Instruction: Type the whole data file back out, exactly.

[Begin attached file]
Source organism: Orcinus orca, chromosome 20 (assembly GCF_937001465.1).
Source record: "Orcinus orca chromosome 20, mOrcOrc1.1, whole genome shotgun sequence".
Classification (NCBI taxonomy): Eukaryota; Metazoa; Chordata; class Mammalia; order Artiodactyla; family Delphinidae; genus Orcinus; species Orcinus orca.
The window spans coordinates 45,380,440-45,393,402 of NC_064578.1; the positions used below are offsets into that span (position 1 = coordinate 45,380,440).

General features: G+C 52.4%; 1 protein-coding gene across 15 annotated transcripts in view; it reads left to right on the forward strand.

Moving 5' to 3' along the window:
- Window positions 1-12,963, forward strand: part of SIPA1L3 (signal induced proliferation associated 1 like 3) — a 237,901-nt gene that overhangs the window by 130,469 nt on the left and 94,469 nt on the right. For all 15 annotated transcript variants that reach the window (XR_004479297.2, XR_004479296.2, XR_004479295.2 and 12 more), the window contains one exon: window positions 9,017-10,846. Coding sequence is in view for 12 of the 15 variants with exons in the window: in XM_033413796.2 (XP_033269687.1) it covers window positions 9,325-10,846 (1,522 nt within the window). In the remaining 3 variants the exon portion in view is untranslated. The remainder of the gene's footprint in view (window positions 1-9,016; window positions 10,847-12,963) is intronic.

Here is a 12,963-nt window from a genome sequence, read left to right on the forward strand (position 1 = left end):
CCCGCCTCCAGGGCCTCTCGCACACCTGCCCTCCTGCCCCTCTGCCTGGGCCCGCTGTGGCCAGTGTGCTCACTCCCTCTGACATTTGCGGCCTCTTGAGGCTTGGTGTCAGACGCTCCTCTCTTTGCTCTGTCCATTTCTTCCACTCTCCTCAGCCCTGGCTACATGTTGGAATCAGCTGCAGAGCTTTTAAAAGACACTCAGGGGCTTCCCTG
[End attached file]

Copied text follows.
Source organism: Orcinus orca, chromosome 20 (assembly GCF_937001465.1).
Source record: "Orcinus orca chromosome 20, mOrcOrc1.1, whole genome shotgun sequence".
Classification (NCBI taxonomy): Eukaryota; Metazoa; Chordata; class Mammalia; order Artiodactyla; family Delphinidae; genus Orcinus; species Orcinus orca.
The window spans coordinates 45,380,440-45,393,402 of NC_064578.1; the positions used below are offsets into that span (position 1 = coordinate 45,380,440).

General features: G+C 52.4%; 1 protein-coding gene across 15 annotated transcripts in view; it reads left to right on the forward strand.

Moving 5' to 3' along the window:
- Window positions 1-12,963, forward strand: part of SIPA1L3 (signal induced proliferation associated 1 like 3) — a 237,901-nt gene that overhangs the window by 130,469 nt on the left and 94,469 nt on the right. For all 15 annotated transcript variants that reach the window (XR_004479297.2, XR_004479296.2, XR_004479295.2 and 12 more), the window contains one exon: window positions 9,017-10,846. Coding sequence is in view for 12 of the 15 variants with exons in the window: in XM_033413796.2 (XP_033269687.1) it covers window positions 9,325-10,846 (1,522 nt within the window). In the remaining 3 variants the exon portion in view is untranslated. The remainder of the gene's footprint in view (window positions 1-9,016; window positions 10,847-12,963) is intronic.

Here is a 12,963-nt window from a genome sequence, read left to right on the forward strand (position 1 = left end):
CCCGCCTCCAGGGCCTCTCGCACACCTGCCCTCCTGCCCCTCTGCCTGGGCCCGCTGTGGCCAGTGTGCTCACTCCCTCTGACATTTGCGGCCTCTTGAGGCTTGGTGTCAGACGCTCCTCTCTTTGCTCTGTCCATTTCTTCCACTCTCCTCAGCCCTGGCTACATGTTGGAATCAGCTGCAGAGCTTTTAAAAGACACTCAGGGGCTTCCCTG